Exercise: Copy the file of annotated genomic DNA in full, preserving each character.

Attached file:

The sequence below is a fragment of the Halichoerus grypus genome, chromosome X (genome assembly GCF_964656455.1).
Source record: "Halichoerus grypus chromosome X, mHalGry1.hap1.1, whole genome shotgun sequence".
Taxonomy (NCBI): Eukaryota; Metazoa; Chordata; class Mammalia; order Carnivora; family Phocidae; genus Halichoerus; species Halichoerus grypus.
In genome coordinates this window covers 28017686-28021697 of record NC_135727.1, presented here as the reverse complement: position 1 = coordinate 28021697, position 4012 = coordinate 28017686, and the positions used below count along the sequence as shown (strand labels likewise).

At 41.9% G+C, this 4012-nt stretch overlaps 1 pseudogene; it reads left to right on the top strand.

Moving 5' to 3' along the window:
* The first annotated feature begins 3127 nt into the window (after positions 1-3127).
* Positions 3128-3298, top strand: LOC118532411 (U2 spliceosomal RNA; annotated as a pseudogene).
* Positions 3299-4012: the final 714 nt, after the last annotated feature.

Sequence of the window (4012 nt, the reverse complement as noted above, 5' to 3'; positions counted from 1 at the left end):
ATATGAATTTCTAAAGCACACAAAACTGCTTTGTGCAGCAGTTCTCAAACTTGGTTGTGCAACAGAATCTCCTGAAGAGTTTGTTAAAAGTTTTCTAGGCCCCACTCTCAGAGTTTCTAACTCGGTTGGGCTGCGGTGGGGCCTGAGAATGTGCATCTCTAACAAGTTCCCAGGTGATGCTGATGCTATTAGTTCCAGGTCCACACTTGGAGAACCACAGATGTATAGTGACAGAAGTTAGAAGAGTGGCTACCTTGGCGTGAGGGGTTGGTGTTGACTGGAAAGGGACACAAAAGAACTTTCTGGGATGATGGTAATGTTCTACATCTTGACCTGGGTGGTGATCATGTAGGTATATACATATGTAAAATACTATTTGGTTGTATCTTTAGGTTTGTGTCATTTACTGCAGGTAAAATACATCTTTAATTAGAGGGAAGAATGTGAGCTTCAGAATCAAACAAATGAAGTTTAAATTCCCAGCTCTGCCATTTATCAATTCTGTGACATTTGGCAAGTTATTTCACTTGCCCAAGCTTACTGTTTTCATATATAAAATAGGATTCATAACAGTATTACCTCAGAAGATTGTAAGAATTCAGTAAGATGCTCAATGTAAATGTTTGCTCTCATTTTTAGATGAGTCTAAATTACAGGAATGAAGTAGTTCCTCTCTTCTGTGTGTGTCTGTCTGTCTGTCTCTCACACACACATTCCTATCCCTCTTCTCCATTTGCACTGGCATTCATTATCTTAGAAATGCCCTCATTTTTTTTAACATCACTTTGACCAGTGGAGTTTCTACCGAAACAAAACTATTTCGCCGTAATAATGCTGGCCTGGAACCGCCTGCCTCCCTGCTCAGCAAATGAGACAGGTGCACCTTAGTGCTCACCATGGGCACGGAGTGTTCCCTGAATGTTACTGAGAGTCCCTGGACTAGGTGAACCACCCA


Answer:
The sequence below is a fragment of the Halichoerus grypus genome, chromosome X (genome assembly GCF_964656455.1).
Source record: "Halichoerus grypus chromosome X, mHalGry1.hap1.1, whole genome shotgun sequence".
Taxonomy (NCBI): Eukaryota; Metazoa; Chordata; class Mammalia; order Carnivora; family Phocidae; genus Halichoerus; species Halichoerus grypus.
In genome coordinates this window covers 28017686-28021697 of record NC_135727.1, presented here as the reverse complement: position 1 = coordinate 28021697, position 4012 = coordinate 28017686, and the positions used below count along the sequence as shown (strand labels likewise).

At 41.9% G+C, this 4012-nt stretch overlaps 1 pseudogene; it reads left to right on the top strand.

Moving 5' to 3' along the window:
* The first annotated feature begins 3127 nt into the window (after positions 1-3127).
* Positions 3128-3298, top strand: LOC118532411 (U2 spliceosomal RNA; annotated as a pseudogene).
* Positions 3299-4012: the final 714 nt, after the last annotated feature.

Sequence of the window (4012 nt, the reverse complement as noted above, 5' to 3'; positions counted from 1 at the left end):
ATATGAATTTCTAAAGCACACAAAACTGCTTTGTGCAGCAGTTCTCAAACTTGGTTGTGCAACAGAATCTCCTGAAGAGTTTGTTAAAAGTTTTCTAGGCCCCACTCTCAGAGTTTCTAACTCGGTTGGGCTGCGGTGGGGCCTGAGAATGTGCATCTCTAACAAGTTCCCAGGTGATGCTGATGCTATTAGTTCCAGGTCCACACTTGGAGAACCACAGATGTATAGTGACAGAAGTTAGAAGAGTGGCTACCTTGGCGTGAGGGGTTGGTGTTGACTGGAAAGGGACACAAAAGAACTTTCTGGGATGATGGTAATGTTCTACATCTTGACCTGGGTGGTGATCATGTAGGTATATACATATGTAAAATACTATTTGGTTGTATCTTTAGGTTTGTGTCATTTACTGCAGGTAAAATACATCTTTAATTAGAGGGAAGAATGTGAGCTTCAGAATCAAACAAATGAAGTTTAAATTCCCAGCTCTGCCATTTATCAATTCTGTGACATTTGGCAAGTTATTTCACTTGCCCAAGCTTACTGTTTTCATATATAAAATAGGATTCATAACAGTATTACCTCAGAAGATTGTAAGAATTCAGTAAGATGCTCAATGTAAATGTTTGCTCTCATTTTTAGATGAGTCTAAATTACAGGAATGAAGTAGTTCCTCTCTTCTGTGTGTGTCTGTCTGTCTGTCTCTCACACACACATTCCTATCCCTCTTCTCCATTTGCACTGGCATTCATTATCTTAGAAATGCCCTCATTTTTTTTAACATCACTTTGACCAGTGGAGTTTCTACCGAAACAAAACTATTTCGCCGTAATAATGCTGGCCTGGAACCGCCTGCCTCCCTGCTCAGCAAATGAGACAGGTGCACCTTAGTGCTCACCATGGGCACGGAGTGTTCCCTGAATGTTACTGAGAGTCCCTGGACTAGGTGAACCACCCA